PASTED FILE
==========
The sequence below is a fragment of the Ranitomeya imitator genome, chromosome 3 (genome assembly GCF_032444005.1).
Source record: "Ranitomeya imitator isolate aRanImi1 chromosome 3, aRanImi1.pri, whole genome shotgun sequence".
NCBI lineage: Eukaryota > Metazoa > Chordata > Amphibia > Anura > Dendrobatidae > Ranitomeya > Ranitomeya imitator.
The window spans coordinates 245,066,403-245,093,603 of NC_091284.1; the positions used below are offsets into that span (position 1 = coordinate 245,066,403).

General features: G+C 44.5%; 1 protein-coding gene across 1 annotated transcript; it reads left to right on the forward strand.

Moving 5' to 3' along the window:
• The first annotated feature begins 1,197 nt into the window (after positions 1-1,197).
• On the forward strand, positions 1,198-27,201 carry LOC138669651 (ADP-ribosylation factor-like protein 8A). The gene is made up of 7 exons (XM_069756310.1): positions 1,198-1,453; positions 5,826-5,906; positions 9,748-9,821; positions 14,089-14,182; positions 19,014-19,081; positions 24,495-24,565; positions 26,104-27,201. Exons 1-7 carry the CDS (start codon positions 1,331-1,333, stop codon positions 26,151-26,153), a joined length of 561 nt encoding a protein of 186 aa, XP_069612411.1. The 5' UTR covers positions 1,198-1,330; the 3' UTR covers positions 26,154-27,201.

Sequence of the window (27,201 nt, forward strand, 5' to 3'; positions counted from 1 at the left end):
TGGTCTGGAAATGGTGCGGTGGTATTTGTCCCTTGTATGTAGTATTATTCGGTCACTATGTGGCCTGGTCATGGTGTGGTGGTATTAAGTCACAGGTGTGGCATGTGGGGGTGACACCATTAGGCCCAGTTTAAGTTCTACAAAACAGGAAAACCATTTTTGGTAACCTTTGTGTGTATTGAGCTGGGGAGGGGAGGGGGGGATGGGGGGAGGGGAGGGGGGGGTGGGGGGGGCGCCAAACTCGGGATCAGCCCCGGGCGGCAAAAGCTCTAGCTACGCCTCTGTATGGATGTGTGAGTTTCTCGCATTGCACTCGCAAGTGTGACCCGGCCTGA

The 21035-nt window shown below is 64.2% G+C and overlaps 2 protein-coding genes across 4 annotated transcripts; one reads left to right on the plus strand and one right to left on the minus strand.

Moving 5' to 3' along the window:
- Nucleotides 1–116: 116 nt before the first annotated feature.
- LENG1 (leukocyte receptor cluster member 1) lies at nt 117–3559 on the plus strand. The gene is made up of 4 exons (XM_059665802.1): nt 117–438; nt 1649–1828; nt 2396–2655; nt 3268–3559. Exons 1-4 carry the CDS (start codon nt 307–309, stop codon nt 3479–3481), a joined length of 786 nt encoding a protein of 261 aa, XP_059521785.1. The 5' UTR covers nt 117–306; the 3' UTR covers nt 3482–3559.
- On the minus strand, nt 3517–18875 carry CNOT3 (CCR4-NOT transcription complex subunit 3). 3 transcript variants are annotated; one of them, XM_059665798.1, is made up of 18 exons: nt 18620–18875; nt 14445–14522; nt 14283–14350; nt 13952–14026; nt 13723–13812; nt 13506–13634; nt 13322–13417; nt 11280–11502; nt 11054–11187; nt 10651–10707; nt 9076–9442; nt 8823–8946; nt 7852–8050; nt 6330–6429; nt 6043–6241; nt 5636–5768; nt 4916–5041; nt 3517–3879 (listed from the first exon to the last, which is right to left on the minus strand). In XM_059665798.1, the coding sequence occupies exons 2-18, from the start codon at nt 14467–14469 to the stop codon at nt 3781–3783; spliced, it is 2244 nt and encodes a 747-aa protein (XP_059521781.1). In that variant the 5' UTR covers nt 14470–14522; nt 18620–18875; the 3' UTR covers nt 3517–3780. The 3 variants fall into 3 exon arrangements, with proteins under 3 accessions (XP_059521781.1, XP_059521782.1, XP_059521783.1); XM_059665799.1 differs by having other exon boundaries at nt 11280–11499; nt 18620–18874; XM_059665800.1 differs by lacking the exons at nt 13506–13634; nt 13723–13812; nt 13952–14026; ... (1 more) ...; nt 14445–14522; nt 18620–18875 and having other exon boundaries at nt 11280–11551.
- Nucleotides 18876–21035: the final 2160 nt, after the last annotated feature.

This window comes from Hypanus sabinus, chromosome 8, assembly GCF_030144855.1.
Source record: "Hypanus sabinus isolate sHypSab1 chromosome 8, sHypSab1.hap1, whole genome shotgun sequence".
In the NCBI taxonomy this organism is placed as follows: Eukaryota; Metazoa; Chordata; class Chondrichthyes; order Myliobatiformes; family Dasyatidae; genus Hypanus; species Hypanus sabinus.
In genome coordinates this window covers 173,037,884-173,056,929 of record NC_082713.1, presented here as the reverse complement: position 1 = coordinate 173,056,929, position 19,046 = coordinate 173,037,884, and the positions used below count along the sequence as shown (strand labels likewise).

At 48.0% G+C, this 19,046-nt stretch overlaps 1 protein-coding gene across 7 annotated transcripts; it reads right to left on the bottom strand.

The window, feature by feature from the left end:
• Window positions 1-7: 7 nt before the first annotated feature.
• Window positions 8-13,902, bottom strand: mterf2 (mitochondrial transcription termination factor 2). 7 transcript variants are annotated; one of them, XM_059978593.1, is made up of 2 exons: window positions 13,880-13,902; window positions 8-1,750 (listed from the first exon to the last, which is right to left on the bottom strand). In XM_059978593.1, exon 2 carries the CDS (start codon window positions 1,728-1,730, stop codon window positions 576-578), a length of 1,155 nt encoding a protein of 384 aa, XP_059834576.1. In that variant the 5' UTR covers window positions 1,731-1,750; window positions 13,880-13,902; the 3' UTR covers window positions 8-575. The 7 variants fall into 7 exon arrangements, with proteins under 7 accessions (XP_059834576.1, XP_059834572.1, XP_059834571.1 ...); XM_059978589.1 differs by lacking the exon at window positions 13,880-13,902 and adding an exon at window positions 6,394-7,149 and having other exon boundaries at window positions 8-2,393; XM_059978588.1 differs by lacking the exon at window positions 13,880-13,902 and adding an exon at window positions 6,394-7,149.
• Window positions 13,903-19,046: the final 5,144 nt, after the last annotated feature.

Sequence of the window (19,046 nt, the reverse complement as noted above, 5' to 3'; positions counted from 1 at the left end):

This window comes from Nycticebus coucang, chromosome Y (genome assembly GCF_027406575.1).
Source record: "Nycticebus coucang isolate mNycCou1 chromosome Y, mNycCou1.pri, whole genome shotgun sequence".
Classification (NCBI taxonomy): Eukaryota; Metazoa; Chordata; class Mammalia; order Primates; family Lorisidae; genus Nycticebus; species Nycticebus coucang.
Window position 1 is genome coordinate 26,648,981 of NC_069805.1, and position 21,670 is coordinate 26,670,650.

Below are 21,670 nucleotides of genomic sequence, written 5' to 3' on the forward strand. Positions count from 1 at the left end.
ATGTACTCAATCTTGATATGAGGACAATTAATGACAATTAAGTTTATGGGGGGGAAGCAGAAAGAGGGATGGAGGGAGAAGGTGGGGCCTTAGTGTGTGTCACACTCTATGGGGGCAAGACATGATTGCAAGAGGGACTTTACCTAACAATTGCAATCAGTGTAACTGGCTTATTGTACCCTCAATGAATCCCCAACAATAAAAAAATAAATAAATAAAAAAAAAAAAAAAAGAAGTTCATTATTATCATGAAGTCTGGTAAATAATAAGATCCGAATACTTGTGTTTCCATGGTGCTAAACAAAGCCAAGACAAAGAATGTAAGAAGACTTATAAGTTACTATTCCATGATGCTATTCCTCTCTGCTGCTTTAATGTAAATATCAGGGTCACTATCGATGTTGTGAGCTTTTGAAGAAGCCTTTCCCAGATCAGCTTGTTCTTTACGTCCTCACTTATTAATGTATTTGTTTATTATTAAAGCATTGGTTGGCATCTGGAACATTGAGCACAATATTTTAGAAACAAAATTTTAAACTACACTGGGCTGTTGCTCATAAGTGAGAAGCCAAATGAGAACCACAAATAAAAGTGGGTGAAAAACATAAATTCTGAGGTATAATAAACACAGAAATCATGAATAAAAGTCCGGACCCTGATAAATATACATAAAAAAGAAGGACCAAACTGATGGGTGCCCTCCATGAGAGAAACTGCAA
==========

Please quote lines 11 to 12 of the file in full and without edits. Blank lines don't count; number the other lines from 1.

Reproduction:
The 21035-nt window shown below is 64.2% G+C and overlaps 2 protein-coding genes across 4 annotated transcripts; one reads left to right on the plus strand and one right to left on the minus strand.

Moving 5' to 3' along the window: